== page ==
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Strength training isn't just lifting heavy shit and automatically getting stronger. I'm all for keeping things simple, and there are times where you need that 'shut up and lift' attitude. In the big picture, strength training is much more than that. It's a puzzle made up of many different pieces of different sizes. Each piece plays a certain role and has a certain importance. One piece is heart, one piece is will, one piece is training, one piece is technique, one piece is nutrition, one piece is flexibility, one piece is injury prevention, one piece is dedication, one piece is recovery and so on. All these pieces have to work together and have a certain balance. The closer you can get to seeing the big picture of the puzzle, the closer you'll be to making optimum gains and meeting your potential.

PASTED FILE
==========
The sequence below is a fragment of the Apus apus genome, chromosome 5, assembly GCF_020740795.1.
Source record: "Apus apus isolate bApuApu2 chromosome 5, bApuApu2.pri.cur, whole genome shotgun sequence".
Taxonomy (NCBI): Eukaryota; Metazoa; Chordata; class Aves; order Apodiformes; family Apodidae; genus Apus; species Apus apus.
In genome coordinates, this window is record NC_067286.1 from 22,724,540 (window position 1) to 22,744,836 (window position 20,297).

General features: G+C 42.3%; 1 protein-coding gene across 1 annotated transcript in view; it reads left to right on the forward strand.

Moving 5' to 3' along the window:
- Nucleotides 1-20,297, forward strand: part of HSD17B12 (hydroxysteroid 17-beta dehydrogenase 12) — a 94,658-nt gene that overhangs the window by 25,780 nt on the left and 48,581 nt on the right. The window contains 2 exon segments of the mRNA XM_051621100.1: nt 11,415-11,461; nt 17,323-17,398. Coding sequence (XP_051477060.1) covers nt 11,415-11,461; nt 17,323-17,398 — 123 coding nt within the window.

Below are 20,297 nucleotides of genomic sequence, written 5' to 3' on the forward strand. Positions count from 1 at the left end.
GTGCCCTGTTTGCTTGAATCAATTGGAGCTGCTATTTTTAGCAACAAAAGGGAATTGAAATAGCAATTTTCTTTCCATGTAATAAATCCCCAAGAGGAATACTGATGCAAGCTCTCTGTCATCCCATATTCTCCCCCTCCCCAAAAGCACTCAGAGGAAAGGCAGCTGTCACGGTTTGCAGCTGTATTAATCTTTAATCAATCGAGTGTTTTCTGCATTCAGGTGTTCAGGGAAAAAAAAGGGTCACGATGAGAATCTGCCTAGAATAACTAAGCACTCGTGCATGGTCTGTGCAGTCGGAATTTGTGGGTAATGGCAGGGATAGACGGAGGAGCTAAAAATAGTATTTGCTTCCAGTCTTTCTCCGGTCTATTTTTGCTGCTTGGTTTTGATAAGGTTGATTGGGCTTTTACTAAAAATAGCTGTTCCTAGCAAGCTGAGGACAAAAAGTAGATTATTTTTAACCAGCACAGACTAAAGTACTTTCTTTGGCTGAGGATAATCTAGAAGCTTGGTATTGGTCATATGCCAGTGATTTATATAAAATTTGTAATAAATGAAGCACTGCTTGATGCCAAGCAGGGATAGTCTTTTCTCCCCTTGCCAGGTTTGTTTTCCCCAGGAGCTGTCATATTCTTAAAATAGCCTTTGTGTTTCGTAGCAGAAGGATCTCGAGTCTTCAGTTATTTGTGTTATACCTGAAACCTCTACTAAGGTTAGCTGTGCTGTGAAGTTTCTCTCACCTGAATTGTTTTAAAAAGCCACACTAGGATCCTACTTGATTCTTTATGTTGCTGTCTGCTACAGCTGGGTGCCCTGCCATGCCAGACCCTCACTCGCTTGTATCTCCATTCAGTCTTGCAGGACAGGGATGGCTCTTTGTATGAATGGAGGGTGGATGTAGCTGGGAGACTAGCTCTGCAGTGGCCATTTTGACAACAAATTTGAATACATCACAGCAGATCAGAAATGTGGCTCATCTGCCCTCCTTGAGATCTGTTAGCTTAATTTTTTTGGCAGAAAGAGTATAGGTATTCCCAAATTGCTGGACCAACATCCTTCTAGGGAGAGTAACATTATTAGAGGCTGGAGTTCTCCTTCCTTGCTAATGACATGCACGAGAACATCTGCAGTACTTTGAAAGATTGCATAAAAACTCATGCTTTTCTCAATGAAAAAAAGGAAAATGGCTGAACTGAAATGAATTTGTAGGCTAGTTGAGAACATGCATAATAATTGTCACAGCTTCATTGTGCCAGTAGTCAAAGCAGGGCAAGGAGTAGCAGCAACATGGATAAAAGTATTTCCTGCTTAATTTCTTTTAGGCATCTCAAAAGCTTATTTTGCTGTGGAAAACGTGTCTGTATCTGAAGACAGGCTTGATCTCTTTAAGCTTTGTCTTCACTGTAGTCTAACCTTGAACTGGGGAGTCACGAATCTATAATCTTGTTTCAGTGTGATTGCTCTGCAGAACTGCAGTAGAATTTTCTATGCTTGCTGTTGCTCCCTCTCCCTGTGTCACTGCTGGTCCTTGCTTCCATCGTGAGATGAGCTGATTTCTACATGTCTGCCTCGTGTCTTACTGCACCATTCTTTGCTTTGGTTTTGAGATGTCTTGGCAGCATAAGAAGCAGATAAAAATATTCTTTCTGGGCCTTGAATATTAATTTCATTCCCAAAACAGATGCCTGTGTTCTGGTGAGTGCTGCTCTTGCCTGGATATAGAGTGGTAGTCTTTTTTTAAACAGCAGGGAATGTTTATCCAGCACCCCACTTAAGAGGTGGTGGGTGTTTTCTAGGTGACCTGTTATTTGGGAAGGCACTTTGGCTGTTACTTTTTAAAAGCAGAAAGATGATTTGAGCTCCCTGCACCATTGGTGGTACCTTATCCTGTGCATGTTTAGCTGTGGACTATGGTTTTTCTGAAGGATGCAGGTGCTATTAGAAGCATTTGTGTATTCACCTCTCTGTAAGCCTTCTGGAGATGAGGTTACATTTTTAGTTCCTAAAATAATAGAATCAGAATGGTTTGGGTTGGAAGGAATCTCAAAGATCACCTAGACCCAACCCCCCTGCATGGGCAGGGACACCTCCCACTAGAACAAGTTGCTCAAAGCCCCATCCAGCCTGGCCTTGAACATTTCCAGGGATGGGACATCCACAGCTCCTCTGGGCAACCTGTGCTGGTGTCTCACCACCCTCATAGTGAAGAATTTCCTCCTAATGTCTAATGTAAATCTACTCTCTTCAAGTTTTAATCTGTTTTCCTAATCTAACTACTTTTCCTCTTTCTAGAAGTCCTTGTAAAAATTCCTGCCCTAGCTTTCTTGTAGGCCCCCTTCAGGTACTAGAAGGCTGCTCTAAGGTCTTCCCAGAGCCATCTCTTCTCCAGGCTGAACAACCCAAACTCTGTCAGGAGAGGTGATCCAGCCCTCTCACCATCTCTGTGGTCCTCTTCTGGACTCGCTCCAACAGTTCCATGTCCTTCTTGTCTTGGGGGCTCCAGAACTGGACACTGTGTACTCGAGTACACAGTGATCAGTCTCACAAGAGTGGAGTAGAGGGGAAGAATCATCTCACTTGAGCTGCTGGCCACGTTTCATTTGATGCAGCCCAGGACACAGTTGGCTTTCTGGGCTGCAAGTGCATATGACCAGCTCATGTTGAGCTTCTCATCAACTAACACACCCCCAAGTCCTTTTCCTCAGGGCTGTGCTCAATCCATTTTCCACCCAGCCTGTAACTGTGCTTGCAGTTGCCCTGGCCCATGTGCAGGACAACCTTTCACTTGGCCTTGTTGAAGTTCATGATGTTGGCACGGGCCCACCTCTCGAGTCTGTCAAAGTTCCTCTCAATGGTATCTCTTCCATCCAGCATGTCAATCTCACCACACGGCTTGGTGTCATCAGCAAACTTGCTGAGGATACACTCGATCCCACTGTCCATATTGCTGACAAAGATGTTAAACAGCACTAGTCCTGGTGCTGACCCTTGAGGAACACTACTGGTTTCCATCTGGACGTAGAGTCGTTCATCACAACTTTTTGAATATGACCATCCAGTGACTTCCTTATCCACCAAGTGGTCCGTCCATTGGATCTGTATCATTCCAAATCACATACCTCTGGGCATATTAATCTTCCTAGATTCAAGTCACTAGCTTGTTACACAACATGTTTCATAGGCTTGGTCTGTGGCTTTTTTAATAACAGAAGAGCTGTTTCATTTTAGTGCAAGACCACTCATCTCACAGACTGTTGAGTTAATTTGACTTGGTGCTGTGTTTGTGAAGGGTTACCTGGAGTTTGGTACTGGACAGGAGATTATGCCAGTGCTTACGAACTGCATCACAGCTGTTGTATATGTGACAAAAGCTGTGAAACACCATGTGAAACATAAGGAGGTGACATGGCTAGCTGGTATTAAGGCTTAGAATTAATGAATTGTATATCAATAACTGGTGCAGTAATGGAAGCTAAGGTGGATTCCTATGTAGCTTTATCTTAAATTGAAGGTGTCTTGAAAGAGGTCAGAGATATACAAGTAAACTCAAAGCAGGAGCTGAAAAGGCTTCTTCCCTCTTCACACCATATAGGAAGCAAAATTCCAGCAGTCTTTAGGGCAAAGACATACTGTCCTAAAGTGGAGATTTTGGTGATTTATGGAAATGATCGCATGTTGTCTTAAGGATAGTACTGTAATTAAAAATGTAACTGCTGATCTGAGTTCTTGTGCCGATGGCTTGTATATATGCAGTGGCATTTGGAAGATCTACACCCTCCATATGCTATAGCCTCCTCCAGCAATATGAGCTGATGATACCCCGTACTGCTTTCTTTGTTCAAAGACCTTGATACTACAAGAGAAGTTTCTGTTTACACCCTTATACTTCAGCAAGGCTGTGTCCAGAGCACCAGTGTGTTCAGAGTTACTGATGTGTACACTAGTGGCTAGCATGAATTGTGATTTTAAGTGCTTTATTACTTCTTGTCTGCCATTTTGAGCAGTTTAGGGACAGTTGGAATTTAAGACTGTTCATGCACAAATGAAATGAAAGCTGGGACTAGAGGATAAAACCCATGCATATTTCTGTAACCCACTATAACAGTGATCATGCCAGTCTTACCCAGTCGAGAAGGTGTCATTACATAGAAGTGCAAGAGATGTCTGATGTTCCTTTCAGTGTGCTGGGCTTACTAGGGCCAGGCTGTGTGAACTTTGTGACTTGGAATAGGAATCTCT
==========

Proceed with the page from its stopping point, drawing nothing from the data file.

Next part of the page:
It isn't even as easy as all that though. This puzzle has to do with the human body and it's always changing. Just when you think you have it figured out, things change. Personally, I love this idea because it can never really be conquered. I could strength train for one hundred years and I'll still learn new things about it. It can never get old because there are always new things to learn and discover. There are always new challenges and new barriers to break through. It's like loving the hunt more than the kill. I love the process of getting stronger, challenging myself and always having yet another mountain to climb.

Never be content with your strength, and never make excuses. Always have goals, and always challenge yourself to do more. When you find yourself not meeting those goals, don't quit or come up with excuses. Ask questions and find answers. Find answers for why you didn't meet your goals. Don't mistake these answers for excuses because these answers are followed with more questions. You have to realize the mistakes you made in order to not make them again and come up with a solution that will help you achieve your goals. Strength is a process that starts with questions. Never stop asking those questions.